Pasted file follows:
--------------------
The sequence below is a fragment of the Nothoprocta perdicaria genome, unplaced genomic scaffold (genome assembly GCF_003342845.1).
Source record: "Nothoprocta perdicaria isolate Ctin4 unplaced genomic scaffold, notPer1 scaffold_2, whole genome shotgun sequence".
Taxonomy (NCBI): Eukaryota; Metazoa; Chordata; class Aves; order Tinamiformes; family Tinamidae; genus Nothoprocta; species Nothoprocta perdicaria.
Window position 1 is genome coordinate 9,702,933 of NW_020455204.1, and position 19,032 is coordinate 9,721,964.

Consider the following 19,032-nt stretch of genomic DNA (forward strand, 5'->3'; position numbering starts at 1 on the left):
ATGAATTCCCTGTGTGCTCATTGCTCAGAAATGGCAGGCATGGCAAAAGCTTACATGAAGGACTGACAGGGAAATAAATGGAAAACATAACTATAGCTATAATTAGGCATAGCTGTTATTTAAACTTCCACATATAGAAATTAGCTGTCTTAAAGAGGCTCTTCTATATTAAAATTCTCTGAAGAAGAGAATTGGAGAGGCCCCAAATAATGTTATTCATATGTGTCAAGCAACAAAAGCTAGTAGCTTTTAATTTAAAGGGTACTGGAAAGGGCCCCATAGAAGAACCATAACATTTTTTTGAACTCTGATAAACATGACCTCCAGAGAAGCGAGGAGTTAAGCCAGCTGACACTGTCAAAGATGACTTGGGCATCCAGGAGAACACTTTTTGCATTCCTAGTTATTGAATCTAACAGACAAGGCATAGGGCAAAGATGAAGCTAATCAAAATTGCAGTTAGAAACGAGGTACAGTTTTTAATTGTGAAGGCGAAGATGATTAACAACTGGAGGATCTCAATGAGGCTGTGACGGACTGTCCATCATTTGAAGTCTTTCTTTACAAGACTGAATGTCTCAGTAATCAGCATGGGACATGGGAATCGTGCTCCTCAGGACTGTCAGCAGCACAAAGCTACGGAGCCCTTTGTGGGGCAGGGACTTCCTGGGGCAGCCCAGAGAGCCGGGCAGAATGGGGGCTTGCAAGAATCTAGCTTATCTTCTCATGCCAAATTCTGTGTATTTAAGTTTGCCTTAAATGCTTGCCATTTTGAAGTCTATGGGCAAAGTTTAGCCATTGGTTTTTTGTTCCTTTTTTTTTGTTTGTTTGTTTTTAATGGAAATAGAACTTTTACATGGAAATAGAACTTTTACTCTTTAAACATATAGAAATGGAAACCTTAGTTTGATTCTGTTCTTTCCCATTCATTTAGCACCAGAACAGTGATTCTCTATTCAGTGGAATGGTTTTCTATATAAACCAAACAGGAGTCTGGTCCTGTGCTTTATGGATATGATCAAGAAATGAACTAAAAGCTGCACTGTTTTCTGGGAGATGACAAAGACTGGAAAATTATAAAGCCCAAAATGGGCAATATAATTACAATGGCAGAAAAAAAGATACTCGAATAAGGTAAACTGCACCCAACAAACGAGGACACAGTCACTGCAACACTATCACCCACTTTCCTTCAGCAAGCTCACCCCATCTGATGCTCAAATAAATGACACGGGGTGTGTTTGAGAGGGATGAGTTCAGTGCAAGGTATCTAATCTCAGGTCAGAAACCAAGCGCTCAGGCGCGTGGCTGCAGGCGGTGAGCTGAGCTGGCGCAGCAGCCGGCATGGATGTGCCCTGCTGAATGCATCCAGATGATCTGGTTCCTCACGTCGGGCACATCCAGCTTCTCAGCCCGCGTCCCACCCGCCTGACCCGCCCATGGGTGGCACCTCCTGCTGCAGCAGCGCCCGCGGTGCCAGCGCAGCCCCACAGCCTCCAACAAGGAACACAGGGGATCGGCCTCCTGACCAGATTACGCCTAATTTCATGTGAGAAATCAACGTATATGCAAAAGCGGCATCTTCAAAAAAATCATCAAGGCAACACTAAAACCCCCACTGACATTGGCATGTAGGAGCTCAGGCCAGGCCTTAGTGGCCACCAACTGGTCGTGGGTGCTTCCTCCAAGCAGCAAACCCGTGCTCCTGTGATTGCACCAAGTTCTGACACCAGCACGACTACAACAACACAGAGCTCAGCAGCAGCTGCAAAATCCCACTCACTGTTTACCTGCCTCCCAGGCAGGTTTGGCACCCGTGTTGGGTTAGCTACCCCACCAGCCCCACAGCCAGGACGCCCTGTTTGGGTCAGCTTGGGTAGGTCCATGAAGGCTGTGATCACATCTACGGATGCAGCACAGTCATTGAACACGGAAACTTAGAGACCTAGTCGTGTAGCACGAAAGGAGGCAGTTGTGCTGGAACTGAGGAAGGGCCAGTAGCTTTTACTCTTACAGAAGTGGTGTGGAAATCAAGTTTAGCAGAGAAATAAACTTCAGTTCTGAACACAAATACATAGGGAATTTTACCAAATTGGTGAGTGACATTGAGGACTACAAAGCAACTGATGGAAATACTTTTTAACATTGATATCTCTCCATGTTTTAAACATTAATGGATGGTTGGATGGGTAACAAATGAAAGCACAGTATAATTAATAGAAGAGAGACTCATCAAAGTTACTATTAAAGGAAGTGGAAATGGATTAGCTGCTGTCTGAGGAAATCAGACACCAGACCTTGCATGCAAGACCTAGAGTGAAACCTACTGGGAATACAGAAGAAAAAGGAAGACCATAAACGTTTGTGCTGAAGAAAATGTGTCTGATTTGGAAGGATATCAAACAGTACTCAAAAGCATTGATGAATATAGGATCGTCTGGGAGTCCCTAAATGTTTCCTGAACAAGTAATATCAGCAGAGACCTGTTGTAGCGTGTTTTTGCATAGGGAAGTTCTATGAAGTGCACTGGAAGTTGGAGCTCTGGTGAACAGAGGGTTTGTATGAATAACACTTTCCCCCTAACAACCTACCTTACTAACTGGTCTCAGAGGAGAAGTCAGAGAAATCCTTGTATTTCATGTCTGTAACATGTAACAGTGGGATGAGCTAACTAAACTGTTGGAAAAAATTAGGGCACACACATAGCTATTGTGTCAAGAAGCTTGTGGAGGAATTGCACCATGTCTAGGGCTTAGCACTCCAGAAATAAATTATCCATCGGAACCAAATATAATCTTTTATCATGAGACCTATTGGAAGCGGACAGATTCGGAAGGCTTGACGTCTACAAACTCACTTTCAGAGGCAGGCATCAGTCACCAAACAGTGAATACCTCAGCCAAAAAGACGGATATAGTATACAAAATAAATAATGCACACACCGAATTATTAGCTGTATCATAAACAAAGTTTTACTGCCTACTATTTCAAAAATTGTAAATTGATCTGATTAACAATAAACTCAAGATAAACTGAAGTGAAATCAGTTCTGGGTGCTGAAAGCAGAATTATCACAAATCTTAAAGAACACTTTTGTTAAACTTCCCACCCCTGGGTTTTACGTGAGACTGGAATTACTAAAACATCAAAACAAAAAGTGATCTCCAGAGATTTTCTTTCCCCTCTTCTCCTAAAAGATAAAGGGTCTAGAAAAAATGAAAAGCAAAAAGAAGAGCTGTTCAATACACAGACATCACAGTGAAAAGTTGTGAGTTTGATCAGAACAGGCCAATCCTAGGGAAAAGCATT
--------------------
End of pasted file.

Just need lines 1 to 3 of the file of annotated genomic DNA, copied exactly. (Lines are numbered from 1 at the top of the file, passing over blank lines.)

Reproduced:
The sequence below is a fragment of the Nothoprocta perdicaria genome, unplaced genomic scaffold (genome assembly GCF_003342845.1).
Source record: "Nothoprocta perdicaria isolate Ctin4 unplaced genomic scaffold, notPer1 scaffold_2, whole genome shotgun sequence".
Taxonomy (NCBI): Eukaryota; Metazoa; Chordata; class Aves; order Tinamiformes; family Tinamidae; genus Nothoprocta; species Nothoprocta perdicaria.